• “She holds out her right arm to show me her tattoo of Marilyn Monroe. All that remains of Marilyn is a few drops of black against skin that is the color the moon possesses in the thin air of northern winters.”—Stephen Marche on Megan Fox, Esquire, February 2013.
• “Her skin is lined and slightly worn and depends on light from other sources—from her eyes, from her smile, even from the hounding incandescence of television.”—Tom Junod on Hillary Clinton, Esquire, February 2008.
• “I can’t help but notice her skin. It’s the smoothest skin I’ve seen outside of a Clinique ad.”—A.J. Jaocbs on Rosario Dawson, Esquire, April 2006.
• “[T]he soft light makes her skin look as creamy as café au lait.”—Leslie Bennetts on Nicole Richie, Vanity Fair, June 2006.
• “[T]he sting of emotion that starts, always, in her nose and restores, instantly, the freshness of her face and the color of her eyes; the shimmer of her skin, which is so white since she’s forsworn the sun that it can light his way in a very dark room….”—Tom Junod on Sharon Stone, Esquire, November 2005.
• “[H]er skin is akin to some sort of dairy product (a pale kind, pick your brand)….”—Bill Zehme on Heather Graham, Esquire, April 2000.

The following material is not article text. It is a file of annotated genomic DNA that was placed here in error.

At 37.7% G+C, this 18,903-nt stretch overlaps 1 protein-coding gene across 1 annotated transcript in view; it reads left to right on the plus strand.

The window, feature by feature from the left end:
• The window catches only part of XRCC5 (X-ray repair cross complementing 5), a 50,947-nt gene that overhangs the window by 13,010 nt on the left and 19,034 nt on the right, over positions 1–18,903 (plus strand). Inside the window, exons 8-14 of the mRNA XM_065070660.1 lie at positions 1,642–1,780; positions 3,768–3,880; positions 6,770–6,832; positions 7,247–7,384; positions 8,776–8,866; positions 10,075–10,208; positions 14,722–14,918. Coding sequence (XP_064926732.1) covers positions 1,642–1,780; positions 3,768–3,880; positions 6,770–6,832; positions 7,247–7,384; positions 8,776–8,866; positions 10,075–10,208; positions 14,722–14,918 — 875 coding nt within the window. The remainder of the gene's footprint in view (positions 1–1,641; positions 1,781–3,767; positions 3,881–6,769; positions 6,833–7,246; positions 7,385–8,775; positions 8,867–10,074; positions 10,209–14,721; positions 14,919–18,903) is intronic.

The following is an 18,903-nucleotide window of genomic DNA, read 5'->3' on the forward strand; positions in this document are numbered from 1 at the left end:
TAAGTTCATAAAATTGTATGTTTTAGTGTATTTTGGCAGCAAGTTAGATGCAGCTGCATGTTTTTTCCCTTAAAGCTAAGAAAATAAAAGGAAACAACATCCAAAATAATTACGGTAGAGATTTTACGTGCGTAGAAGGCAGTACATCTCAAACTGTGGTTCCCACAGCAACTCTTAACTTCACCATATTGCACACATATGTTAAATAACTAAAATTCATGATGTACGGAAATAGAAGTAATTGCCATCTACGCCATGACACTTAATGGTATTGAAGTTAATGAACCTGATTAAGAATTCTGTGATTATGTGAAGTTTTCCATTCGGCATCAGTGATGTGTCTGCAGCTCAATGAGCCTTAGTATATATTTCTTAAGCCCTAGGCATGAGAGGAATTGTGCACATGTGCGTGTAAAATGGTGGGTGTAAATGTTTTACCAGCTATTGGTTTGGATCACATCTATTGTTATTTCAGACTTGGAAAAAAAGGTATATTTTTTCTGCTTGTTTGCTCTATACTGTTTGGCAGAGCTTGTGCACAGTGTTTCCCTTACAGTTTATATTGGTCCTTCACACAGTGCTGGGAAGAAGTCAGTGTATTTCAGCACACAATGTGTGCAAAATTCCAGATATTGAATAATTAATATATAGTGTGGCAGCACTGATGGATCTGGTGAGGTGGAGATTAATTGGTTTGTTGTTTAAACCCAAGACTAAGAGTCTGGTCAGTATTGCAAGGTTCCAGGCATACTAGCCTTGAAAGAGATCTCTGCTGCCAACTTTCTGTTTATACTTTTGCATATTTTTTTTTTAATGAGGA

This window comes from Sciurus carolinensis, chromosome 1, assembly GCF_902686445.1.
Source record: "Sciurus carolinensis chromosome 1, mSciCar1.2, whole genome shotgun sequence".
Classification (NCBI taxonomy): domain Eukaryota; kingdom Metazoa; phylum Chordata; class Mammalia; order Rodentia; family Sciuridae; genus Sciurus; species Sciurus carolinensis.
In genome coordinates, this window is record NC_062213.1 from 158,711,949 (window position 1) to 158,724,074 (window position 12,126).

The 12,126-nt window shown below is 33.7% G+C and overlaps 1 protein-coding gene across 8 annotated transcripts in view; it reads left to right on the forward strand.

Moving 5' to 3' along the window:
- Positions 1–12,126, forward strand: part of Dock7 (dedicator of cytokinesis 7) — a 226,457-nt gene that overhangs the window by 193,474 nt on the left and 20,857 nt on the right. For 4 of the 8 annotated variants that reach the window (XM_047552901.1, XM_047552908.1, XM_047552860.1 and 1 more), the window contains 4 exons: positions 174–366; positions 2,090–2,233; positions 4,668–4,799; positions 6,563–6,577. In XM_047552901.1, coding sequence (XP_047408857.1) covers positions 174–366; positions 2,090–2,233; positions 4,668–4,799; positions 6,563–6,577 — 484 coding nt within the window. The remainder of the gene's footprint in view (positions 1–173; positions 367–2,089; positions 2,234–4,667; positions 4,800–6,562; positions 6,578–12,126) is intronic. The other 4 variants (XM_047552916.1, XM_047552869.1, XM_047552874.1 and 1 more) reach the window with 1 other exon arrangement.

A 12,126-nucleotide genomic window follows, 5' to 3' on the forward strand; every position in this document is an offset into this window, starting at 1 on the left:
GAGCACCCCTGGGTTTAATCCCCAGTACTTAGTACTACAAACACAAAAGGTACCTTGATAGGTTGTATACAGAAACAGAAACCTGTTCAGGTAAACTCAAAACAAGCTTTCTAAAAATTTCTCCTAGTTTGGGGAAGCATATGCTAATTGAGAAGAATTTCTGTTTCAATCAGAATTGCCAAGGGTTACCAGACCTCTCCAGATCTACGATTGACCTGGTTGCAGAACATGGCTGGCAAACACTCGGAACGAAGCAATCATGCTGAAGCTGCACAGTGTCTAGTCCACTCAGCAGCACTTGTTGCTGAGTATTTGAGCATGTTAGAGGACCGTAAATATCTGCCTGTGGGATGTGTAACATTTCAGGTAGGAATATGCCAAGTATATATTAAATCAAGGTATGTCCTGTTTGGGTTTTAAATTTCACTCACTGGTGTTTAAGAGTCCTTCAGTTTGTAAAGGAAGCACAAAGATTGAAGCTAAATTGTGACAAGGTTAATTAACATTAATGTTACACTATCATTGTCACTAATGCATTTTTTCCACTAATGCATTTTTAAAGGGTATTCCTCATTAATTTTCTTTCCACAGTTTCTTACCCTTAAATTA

• “She’s wearing gray slacks, black shoes with no socks, and an unbuttoned white man-tailored shirt over a T-shirt so short it reveals the stripe of her belly, which is so pale it’s almost blue, the color of ice milk…. She will clutch at herself self-consciously and twist her body in provocative fashion, or at least in a fashion that lifts the hem of her shirt and reveals the ice-milk border of her belly…. She is painted in four colors, and four only—red, pink, blue, and ice-milk white—and now there was creamy brown froth on her lips, like something left by the tide. She licked it off with her tongue’s dainty pink tip…. Nicole is ice-milk white…. We assumed various positions: head to head, head to feet, curled up, straight out, staring at the ceiling, staring at her, eye to eye, pillow to pillow, her ice-milk belly, her ice-milk ankles.”—Tom Junod on Nicole Kidman, Esquire, August 1999.
• “[Gretchen Mol has] a face like a tournament rose dipped in whipped cream”—Ned Zeman on Gretchen Mol, Vanity Fair, September 1998.
Matt Haber also has some skin.